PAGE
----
Change: Sirt3

created on Dec. 4, 2012, 1:53 a.m. by Hevok & updated on Feb. 8, 2013, 10:07 p.m. by Hevok

Sirt3 is a Sirtuin localized in the Mitochondria and acts as a Tumor Suppressor that regulates the global acetylation landscape of mitochondrial proteins and reduces oxidative stress [23375372].

Sirt3 is highly enriched in Hematopoitic stem cells (HSCs) where it regulates a stress response. Sirt3 is dispensable for HSC maintenance and tissue homeostasis at a young age under homeostatic conditions but is essential under stress or at an old age. Sirt3 is suppressed with Aging. Upregulating of Sirt3 in aged HSCs improves their regenerative capacity [23375372].

Inactivating Sirt3 in mice makes no difference in young mice, but by the ripe old age of two, Sirt3-deficient mice have significantly fewer blood stem cells and decreased ability to regenerate new blood cells compared to regular mice at the same age. It appears that in young cells, the blood stem cells are functioning well and have relatively low levels of oxidative stress, which is a burden of the body that results form the harmful byproducts of metabolism. At this youthful stage the body's normal antioxidant defenses can easily deal with the low stress levels. However at older age the system does not work as well and either more oxidative stress is generated or it can not remove it well, so levels build up. Under this condition, the normal antioxidative system cannot take care of it, that is probable when Srit3 is needed to boost the antioxidant system. Sirt3 levels drop with age [23375372].

Infusing blood stem cells of old mice with Sirt3 rejuvenates aged stem cells regenerative potential. Sirt3 is important in aged blood cells to cope with stress. Infusing blood stem cells of old mice with Sirt3 boosts the formation of new blood stem cells which indicates a reversal in the age-related decline in the old stem cells' function [23375372].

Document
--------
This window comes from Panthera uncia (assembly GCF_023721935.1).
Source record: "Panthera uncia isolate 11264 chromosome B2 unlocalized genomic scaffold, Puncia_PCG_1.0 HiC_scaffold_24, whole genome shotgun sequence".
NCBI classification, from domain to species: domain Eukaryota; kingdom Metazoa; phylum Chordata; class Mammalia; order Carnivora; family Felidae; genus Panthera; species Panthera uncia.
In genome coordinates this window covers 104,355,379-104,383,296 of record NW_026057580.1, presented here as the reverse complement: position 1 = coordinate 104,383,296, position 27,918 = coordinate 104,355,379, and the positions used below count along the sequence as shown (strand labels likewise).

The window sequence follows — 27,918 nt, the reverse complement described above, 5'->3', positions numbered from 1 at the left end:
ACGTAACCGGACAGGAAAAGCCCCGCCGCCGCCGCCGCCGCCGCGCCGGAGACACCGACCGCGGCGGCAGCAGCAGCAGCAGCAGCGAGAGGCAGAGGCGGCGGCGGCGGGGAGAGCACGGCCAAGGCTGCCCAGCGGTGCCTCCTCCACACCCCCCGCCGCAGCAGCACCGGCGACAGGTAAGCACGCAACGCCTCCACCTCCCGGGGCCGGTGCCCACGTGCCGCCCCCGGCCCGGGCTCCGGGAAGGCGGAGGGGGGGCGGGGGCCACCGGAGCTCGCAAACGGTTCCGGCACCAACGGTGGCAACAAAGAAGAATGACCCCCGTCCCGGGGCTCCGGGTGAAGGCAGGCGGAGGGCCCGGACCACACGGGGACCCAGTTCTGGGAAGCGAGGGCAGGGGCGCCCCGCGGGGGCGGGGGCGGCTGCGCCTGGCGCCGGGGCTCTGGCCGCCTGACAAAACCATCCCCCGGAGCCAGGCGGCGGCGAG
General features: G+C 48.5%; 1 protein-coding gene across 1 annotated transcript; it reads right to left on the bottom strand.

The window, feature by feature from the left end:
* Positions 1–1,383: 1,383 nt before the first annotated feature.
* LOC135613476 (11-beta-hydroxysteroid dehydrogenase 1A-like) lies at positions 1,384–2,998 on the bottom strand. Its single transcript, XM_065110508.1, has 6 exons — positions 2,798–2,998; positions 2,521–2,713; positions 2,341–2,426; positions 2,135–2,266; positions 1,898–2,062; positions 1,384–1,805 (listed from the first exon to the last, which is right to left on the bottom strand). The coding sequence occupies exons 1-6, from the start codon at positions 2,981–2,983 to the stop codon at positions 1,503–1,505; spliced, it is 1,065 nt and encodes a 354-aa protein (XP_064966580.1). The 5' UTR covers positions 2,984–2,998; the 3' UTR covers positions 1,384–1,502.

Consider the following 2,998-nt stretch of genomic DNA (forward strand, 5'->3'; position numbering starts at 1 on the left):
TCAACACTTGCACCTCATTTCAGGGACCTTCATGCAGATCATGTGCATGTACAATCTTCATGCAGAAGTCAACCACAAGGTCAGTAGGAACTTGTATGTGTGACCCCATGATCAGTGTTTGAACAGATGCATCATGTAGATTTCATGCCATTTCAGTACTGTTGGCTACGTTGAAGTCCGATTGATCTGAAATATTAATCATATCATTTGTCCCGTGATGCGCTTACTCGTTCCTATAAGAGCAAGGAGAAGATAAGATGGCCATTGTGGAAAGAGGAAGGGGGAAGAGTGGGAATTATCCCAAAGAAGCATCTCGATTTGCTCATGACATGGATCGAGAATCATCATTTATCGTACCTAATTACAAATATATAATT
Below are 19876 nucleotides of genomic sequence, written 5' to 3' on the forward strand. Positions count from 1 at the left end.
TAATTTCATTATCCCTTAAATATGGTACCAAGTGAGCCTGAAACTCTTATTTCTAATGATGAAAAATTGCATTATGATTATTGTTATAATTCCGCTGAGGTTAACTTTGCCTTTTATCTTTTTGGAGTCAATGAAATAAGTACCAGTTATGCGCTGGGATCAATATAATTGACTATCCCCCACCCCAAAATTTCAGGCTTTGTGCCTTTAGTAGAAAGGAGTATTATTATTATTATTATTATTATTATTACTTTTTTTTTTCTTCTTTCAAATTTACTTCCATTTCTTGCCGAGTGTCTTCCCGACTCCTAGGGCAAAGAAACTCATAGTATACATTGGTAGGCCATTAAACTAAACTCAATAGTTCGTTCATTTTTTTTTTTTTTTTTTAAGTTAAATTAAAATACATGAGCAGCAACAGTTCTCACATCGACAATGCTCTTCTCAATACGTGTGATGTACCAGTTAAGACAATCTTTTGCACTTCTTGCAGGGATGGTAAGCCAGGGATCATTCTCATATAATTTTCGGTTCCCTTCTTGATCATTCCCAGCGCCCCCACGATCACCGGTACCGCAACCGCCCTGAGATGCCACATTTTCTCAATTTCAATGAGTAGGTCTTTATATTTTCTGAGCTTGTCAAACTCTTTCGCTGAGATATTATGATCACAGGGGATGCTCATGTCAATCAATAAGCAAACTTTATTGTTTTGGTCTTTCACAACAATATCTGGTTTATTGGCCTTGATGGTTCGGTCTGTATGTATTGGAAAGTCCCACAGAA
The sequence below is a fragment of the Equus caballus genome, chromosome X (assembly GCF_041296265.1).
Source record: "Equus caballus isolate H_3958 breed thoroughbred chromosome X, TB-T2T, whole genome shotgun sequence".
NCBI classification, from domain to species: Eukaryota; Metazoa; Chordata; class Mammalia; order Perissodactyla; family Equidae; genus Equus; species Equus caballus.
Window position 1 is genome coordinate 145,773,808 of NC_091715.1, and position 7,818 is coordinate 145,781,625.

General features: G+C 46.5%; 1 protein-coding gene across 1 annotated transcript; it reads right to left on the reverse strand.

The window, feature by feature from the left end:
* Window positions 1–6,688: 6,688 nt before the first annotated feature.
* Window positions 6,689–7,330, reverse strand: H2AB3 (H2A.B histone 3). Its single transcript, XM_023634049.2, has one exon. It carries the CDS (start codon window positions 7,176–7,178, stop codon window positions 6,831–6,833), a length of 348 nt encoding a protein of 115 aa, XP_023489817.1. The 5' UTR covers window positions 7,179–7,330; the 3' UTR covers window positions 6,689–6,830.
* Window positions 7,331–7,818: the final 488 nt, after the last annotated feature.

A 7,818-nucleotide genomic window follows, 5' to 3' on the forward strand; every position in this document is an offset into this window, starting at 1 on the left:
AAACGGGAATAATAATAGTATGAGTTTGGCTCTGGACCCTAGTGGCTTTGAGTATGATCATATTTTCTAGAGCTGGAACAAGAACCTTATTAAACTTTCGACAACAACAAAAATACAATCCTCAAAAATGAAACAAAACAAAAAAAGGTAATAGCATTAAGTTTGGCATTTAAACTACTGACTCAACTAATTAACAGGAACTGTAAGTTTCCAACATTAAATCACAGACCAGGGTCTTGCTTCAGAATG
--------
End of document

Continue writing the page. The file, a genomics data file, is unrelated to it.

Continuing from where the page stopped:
Sirt3 is a prominent regulator in Dietary Restriction adaptation by coordinately deacetylating proteins involved in diverse pathways of metabolism and mitochondrial maintenance [Hebert et al. 2012].

Sirt3 is essential for prevention of age-related hearing loss under DR [Someya et al 2010; Yu et al. 2012]. The expression of Sirt3 is in response to DR or prolonged fasting is considerably induced [Hirschey et al. 2010; Someya et al. 2010]. Sirt3 regulates the function of several mitochondrial proteins involved in oxidative phosphorylation, fatty acid oxidation, the urea cycle and the antioxidant response system [Hallows et al. 2006; Hallows et al. 2011; Hirschey et al. 2010; Lombard et al. 2008; Schwer et al. 2006; Shimazu et al. 2010; Yu et al. 2012]. Sirt3 is the main, if only, mitochondrial protein deacetylase. Sirt3 is stimulated under chronic DR [Hallows et al. 2011; Schwer et al 2009; Someya et al. 2010].

Acetylation reveals phosphorylation as a regulatory modification [Chen et al. 2012; Choudhary et al. 2009; Henriksen et al. 2012; Kim et al. 2006; Lundby et al 2012; Pagliarini et al. 2008; Zhao et al. 2010].

The mitochondrial proteome is extensively acetylated and pervasively altered by 25% DR and genetic loss of Sirt3. DR evokes changes in protein actylation predominately mitochondrial. While 33 proteins change their expression more than 1.5-fold, 108 acetylation sites change by 20% or greater. Changes in aceytlation, but not overall protein levels, drive metabolic reprogramming under DR [Hebert et al. 2012].

Majority of acetylation site with decreased acetylation in DR exhibit dramatically increased acetylation in Sirt3(-/-) [Hebert et al. 2012].

In wild-type mice DR considerably (5x) decreases acetyl-CoA in the liver. Sirt3(-/-) mice are unable to lower thier acetyl-CoA levels in response to DR. Ratios of acetyl-CoA/CoA display similar trends. Lower levels of acetyl-CoA during DR are consistent with increased acetyl-CoA utilization in energy requiring processes and indicates that Sirt3 reprograms the mitochondria toward efficient oxidative metabolism [Hebert et al. 2012].